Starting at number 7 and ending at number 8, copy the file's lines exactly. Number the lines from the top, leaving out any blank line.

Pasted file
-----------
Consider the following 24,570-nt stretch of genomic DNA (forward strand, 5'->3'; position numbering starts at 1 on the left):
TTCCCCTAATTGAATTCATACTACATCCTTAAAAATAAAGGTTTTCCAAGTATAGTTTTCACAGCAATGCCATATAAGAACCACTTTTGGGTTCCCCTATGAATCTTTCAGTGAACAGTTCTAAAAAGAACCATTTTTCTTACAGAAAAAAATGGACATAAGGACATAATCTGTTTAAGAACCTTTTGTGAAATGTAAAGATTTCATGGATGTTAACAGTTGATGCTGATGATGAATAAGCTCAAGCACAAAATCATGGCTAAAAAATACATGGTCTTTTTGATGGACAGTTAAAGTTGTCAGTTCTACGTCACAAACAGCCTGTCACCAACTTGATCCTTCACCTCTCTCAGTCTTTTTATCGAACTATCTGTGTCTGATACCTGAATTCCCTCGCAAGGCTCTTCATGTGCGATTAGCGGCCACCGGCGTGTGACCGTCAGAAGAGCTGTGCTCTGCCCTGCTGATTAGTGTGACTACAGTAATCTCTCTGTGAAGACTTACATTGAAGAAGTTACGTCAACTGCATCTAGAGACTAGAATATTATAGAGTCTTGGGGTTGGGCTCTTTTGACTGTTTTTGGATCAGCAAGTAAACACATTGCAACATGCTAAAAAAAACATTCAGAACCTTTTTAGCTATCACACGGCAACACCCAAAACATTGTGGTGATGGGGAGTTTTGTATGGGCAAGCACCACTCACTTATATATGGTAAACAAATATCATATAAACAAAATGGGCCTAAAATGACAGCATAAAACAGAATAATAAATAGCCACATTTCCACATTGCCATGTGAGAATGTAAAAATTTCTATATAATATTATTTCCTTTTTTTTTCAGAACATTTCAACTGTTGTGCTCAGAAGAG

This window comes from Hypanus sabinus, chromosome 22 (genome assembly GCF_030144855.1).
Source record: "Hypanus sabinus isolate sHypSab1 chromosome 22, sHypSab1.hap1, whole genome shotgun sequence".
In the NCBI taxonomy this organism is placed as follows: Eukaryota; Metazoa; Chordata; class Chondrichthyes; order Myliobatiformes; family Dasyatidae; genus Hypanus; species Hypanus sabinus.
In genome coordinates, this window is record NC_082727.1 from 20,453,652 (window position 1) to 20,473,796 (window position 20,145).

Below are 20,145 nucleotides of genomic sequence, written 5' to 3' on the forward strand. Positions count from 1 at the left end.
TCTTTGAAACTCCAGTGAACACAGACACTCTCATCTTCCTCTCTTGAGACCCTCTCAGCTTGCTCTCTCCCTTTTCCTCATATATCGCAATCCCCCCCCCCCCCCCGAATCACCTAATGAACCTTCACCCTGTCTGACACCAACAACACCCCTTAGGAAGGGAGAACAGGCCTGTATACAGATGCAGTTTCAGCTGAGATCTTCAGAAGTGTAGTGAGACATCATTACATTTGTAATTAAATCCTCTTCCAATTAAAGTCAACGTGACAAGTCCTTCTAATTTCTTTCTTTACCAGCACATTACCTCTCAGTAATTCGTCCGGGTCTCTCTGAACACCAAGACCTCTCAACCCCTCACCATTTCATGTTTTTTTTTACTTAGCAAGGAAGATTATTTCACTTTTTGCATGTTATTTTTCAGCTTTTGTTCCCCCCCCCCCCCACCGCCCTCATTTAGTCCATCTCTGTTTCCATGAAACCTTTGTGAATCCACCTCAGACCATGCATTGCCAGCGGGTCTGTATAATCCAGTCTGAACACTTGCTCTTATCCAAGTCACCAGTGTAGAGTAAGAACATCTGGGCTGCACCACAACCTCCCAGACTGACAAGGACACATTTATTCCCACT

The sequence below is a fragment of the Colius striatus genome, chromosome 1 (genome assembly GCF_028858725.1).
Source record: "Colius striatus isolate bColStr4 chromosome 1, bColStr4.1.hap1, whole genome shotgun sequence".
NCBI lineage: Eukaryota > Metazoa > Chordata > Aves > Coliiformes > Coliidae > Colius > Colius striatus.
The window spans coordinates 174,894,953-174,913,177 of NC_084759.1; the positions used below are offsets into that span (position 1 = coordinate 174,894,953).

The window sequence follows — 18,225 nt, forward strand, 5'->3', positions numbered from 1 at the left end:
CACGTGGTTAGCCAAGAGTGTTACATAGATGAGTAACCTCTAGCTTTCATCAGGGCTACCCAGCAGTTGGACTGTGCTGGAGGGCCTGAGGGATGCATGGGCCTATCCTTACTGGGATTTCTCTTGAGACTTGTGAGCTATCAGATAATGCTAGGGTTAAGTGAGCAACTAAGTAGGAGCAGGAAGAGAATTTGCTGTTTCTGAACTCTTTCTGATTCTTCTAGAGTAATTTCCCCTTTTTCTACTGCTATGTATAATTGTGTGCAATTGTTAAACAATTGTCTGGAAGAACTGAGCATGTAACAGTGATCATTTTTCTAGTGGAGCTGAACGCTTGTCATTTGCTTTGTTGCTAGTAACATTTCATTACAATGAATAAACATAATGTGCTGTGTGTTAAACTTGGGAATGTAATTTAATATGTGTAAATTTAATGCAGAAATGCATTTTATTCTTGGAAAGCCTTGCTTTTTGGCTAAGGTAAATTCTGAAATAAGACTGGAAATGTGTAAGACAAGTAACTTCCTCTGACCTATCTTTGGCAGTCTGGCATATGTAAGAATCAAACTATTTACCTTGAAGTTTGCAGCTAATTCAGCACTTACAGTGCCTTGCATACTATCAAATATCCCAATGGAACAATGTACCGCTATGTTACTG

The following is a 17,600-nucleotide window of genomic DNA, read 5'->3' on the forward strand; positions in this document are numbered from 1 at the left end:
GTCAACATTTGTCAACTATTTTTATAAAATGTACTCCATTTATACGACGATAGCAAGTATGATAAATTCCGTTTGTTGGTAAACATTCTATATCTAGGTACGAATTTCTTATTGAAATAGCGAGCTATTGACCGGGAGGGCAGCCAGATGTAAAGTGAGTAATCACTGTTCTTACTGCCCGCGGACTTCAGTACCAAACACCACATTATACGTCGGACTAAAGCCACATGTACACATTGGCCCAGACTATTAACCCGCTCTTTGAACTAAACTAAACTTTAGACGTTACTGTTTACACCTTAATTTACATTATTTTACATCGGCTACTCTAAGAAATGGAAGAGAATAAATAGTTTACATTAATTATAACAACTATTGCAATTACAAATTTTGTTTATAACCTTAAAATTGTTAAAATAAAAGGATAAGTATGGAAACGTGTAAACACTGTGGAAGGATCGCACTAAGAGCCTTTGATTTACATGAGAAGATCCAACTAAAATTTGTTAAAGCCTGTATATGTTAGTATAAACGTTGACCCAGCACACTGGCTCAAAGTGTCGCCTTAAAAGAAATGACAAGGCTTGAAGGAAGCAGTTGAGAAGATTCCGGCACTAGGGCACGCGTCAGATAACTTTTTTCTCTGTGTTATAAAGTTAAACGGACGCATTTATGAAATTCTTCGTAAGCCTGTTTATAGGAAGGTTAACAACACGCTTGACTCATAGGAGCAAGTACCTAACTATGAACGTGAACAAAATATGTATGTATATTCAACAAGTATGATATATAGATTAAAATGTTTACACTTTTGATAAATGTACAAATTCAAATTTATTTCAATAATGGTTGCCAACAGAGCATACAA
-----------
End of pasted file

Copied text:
Below are 20,145 nucleotides of genomic sequence, written 5' to 3' on the forward strand. Positions count from 1 at the left end.
TCTTTGAAACTCCAGTGAACACAGACACTCTCATCTTCCTCTCTTGAGACCCTCTCAGCTTGCTCTCTCCCTTTTCCTCATATATCGCAATCCCCCCCCCCCCCCCGAATCACCTAATGAACCTTCACCCTGTCTGACACCAACAACACCCCTTAGGAAGGGAGAACAGGCCTGTATACAGATGCAGTTTCAGCTGAGATCTTCAGAAGTGTAGTGAGACATCATTACATTTGTAATTAAATCCTCTTCCAATTAAAGTCAACGTGACAAGTCCTTCTAATTTCTTTCTTTACCAGCACATTACCTCTCAGTAATTCGTCCGGGTCTCTCTGAACACCAAGACCTCTCAACCCCTCACCATTTCATGTTTTTTTTTACTTAGCAAGGAAGATTATTTCACTTTTTGCATGTTATTTTTCAGCTTTTGTTCCCCCCCCCCCCCACCGCCCTCATTTAGTCCATCTCTGTTTCCATGAAACCTTTGTGAATCCACCTCAGACCATGCATTGCCAGCGGGTCTGTATAATCCAGTCTGAACACTTGCTCTTATCCAAGTCACCAGTGTAGAGTAAGAACATCTGGGCTGCACCACAACCTCCCAGACTGACAAGGACACATTTATTCCCACT